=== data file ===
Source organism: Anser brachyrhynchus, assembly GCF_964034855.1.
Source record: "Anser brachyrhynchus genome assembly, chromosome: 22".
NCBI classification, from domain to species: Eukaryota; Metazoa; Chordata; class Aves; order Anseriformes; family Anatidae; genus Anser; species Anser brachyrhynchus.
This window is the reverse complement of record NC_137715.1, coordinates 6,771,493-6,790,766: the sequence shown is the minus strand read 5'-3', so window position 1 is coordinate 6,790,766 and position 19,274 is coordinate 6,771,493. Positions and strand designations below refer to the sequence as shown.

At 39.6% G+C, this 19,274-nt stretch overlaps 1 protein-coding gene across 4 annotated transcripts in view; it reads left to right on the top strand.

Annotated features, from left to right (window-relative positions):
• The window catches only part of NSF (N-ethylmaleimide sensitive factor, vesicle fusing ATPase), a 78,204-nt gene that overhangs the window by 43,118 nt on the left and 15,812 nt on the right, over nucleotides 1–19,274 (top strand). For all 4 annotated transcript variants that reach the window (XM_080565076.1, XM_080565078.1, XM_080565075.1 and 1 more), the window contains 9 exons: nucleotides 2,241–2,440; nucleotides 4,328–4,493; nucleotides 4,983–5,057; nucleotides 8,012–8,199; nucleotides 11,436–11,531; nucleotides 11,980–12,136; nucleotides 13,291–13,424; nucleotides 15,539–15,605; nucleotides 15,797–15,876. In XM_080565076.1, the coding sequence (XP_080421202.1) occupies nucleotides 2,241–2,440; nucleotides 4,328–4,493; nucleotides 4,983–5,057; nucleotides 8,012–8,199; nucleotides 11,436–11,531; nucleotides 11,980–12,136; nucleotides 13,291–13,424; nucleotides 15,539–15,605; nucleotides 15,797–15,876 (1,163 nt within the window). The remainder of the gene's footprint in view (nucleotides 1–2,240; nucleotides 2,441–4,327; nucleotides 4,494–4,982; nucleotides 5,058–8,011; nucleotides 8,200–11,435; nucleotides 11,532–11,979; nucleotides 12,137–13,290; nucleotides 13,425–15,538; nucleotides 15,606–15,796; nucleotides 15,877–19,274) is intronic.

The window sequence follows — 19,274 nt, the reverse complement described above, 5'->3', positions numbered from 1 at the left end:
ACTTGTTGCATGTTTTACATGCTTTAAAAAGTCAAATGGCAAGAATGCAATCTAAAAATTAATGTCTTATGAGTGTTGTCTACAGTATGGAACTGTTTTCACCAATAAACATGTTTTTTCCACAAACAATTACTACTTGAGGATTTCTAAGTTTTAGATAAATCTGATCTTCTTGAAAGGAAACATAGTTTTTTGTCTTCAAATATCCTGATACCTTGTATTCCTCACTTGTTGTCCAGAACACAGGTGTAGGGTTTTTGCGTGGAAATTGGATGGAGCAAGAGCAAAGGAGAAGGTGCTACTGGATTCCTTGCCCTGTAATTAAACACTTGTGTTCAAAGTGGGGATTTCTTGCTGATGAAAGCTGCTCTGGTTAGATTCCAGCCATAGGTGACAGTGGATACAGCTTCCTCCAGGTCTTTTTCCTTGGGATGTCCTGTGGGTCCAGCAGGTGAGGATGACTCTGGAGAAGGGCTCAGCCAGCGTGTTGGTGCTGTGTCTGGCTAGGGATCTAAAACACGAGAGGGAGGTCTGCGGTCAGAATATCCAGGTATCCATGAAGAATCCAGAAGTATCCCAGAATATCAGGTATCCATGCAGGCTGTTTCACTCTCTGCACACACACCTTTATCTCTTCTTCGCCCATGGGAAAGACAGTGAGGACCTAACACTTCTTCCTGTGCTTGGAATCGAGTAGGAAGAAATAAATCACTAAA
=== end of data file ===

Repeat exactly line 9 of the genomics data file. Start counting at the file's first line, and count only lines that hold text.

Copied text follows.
ACTTGTTGCATGTTTTACATGCTTTAAAAAGTCAAATGGCAAGAATGCAATCTAAAAATTAATGTCTTATGAGTGTTGTCTACAGTATGGAACTGTTTTCACCAATAAACATGTTTTTTCCACAAACAATTACTACTTGAGGATTTCTAAGTTTTAGATAAATCTGATCTTCTTGAAAGGAAACATAGTTTTTTGTCTTCAAATATCCTGATACCTTGTATTCCTCACTTGTTGTCCAGAACACAGGTGTAGGGTTTTTGCGTGGAAATTGGATGGAGCAAGAGCAAAGGAGAAGGTGCTACTGGATTCCTTGCCCTGTAATTAAACACTTGTGTTCAAAGTGGGGATTTCTTGCTGATGAAAGCTGCTCTGGTTAGATTCCAGCCATAGGTGACAGTGGATACAGCTTCCTCCAGGTCTTTTTCCTTGGGATGTCCTGTGGGTCCAGCAGGTGAGGATGACTCTGGAGAAGGGCTCAGCCAGCGTGTTGGTGCTGTGTCTGGCTAGGGATCTAAAACACGAGAGGGAGGTCTGCGGTCAGAATATCCAGGTATCCATGAAGAATCCAGAAGTATCCCAGAATATCAGGTATCCATGCAGGCTGTTTCACTCTCTGCACACACACCTTTATCTCTTCTTCGCCCATGGGAAAGACAGTGAGGACCTAACACTTCTTCCTGTGCTTGGAATCGAGTAGGAAGAAATAAATCACTAAA